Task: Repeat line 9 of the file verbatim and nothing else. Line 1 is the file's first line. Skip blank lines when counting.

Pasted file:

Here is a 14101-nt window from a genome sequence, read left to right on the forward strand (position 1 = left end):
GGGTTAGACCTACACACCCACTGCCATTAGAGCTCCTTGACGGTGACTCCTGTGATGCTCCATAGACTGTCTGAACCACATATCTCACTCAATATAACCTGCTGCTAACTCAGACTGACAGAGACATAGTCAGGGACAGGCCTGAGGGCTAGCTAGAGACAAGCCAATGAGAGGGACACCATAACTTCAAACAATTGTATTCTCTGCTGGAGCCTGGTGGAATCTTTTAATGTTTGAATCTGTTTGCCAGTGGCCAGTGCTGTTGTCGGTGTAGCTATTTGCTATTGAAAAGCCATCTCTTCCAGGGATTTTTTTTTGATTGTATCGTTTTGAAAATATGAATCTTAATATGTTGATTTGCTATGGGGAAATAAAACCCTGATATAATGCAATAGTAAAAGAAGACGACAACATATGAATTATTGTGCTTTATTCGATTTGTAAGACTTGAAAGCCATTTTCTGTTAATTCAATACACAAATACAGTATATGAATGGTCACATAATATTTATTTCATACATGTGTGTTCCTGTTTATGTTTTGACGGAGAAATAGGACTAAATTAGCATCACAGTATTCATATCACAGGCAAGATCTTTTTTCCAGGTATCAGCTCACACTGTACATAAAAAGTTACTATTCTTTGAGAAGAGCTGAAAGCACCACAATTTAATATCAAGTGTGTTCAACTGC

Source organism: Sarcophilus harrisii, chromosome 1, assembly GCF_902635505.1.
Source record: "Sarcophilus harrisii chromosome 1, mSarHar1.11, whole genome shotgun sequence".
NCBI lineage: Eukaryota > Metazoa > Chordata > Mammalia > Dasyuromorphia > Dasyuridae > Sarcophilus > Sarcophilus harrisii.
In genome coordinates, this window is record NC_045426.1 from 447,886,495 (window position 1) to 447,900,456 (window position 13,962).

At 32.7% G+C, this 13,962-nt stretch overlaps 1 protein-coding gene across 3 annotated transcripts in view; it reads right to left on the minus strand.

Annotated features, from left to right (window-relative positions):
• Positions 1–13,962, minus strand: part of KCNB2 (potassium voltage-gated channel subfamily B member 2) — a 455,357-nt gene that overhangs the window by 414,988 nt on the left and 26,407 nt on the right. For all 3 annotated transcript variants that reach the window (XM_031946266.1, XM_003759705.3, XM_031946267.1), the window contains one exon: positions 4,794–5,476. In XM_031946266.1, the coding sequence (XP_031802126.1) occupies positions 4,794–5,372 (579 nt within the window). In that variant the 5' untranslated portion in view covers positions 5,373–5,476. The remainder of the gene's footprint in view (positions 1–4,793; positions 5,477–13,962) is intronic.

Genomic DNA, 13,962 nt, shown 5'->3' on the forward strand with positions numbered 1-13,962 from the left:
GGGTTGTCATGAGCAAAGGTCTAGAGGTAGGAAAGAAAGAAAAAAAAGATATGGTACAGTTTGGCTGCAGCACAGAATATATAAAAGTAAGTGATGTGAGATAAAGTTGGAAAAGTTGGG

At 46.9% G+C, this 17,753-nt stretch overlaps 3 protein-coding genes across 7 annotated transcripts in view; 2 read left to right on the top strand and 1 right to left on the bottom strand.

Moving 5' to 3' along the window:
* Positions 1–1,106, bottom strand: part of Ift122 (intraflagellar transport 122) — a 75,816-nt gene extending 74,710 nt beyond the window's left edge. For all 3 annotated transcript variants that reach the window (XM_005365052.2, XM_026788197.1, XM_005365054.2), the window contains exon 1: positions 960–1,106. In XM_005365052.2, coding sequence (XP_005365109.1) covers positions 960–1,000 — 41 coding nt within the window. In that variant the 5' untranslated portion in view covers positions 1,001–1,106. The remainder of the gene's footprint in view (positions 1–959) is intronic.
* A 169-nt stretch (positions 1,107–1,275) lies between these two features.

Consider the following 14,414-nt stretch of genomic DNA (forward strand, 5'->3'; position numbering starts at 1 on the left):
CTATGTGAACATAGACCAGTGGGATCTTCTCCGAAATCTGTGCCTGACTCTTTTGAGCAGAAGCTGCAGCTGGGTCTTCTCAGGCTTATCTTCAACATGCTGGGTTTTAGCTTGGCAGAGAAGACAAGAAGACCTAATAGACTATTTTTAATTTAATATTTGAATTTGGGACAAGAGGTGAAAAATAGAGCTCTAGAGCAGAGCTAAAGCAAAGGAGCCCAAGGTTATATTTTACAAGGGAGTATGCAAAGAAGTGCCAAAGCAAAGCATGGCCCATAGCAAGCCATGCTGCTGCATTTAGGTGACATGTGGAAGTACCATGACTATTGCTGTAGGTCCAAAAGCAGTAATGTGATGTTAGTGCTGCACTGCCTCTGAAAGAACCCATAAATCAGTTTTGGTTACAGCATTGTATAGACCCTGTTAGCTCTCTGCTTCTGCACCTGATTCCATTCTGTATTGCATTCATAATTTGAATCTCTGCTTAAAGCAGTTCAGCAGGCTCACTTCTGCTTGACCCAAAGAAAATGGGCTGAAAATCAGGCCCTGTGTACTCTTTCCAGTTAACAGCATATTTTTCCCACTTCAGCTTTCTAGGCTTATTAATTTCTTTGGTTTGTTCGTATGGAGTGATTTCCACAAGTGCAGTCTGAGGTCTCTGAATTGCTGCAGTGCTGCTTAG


• Positions 1–13,962, minus strand: part of KCNB2 (potassium voltage-gated channel subfamily B member 2) — a 455,357-nt gene that overhangs the window by 414,988 nt on the left and 26,407 nt on the right. For all 3 annotated transcript variants that reach the window (XM_031946266.1, XM_003759705.3, XM_031946267.1), the window contains one exon: positions 4,794–5,476. In XM_031946266.1, the coding sequence (XP_031802126.1) occupies positions 4,794–5,372 (579 nt within the window). In that variant the 5' untranslated portion in view covers positions 5,373–5,476. The remainder of the gene's footprint in view (positions 1–4,793; positions 5,477–13,962) is intronic.